Paddock Wood Solar Farm
Kent UK
9.2MWp

Paddock Wood Solar Farm
Kent UK
9.2MWp

Paddock Wood Solar Farm
Kent UK
9.2MWp

Paddock Wood Solar Farm
Kent UK
9.2MWp

Paddock Wood solar farm is located in Paddock Wood, Kent. The original land use of the site was arable and the fact it was bordered to the north by apple orchards gave an interesting opportunity to try and bring that existing land use into the area of the solar farm, and combine it with pond restoration and community involvement in the ecology of the area

Paddock Wood solar farm is located in Paddock Wood, Kent. The original land use of the site was arable and the fact it was bordered to the north by apple orchards gave an interesting opportunity to try and bring that existing land use into the area of the solar farm, and combine it with pond restoration and community involvement in the ecology of the area

Paddock Wood solar farm is located in Paddock Wood, Kent. The original land use of the site was arable and the fact it was bordered to the north by apple orchards gave an interesting opportunity to try and bring that existing land use into the area of the solar farm, and combine it with pond restoration and community involvement in the ecology of the area

Paddock Wood solar farm is located in Paddock Wood, Kent. The original land use of the site was arable and the fact it was bordered to the north by apple orchards gave an interesting opportunity to try and bring that existing land use into the area of the solar farm, and combine it with pond restoration and community involvement in the ecology of the area

Paddock Wood Solar Farm is a 9.2MWp solar farm in Kent that was developed by Luminous Energy and constructed in 2015 by Belectric Solar Ltd. Luminous agreed to sell the ready to build project to Belectric as it had recently established Big60Million, a Community Benefit Energy Company that provided opportunities for the 60 Million residents of the UK to invest in new solar farms. The investment opportunity was initially open to local residents and subsequently widened to a national audience, enabling a total of Β£6m to be raised to part fund the construction of the solar farm via a solar bond portfolio.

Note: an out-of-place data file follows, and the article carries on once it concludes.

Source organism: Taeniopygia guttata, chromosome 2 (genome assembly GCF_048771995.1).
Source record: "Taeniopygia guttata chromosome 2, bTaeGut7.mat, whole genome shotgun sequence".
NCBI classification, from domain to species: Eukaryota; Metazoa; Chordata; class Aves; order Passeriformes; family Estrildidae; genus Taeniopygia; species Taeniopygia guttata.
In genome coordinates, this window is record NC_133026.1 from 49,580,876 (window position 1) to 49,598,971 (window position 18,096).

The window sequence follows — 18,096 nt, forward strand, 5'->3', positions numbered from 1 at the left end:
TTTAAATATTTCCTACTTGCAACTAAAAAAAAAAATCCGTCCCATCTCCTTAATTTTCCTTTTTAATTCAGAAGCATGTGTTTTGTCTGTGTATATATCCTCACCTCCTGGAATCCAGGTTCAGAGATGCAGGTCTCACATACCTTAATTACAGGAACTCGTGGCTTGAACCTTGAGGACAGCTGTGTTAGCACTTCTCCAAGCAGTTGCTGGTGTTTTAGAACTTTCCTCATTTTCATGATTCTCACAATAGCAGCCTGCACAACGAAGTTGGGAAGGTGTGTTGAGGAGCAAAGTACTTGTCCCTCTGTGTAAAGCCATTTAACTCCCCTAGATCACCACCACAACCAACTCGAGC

Luminous incorporated various ecological enhancements in the design to encourage wildlife to coexist with the solar farm and also help it integrate into the local landscape. Apple trees were planted along the eastern boundary to match the adjacent land uses to the north and provide visual screening from the nearby laneway. The apple blossoms are pollinated by bees in hives that have been installed on the solar farmby local beekeepers, with the bees also assisting in pollination of local agricultural crops such as oilseed rape.

The solar arrays are set back from a pond on the land to protect great crested newts found in an ecological survey, and the pond itself was also restored to create a more attractive environment for the newts. Bird nest and bat roost boxes were installed on the solar arrays and in trees surrounding the site. Local school children were invited to decorate these boxes to promote interest in the scheme. Wood removed during habitat management or other work operations has been kept in piles and placed along the edge of hedgerows to provide valuable invertebrate habitat and shelter for other species including small mammals.

Paddock Wood Solar Farm demonstrates how with careful consideration and community liaison solar farms can be successfully assimilated into a local landscape and provide meaningful benefits for both the local population and environment.

Paddock Wood Solar Farm is a 9.2MWp solar farm in Kent that was developed by Luminous Energy and constructed in 2015 by Belectric Solar Ltd. Luminous agreed to sell the ready to build project to Belectric as it had recently established Big60Million, a Community Benefit Energy Company that provided opportunities for the 60 Million residents of the UK to invest in new solar farms. The investment opportunity was initially open to local residents and subsequently widened to a national audience, enabling a total of Β£6m to be raised to part fund the construction of the solar farm via a solar bond portfolio.

Luminous incorporated various ecological enhancements in the design to encourage wildlife to coexist with the solar farm and also help it integrate into the local landscape. Apple trees were planted along the eastern boundary to match the adjacent land uses to the north and provide visual screening from the nearby laneway. The apple blossoms are pollinated by bees in hives that have been installed on the solar farmby local beekeepers, with the bees also assisting in pollination of local agricultural crops such as oilseed rape.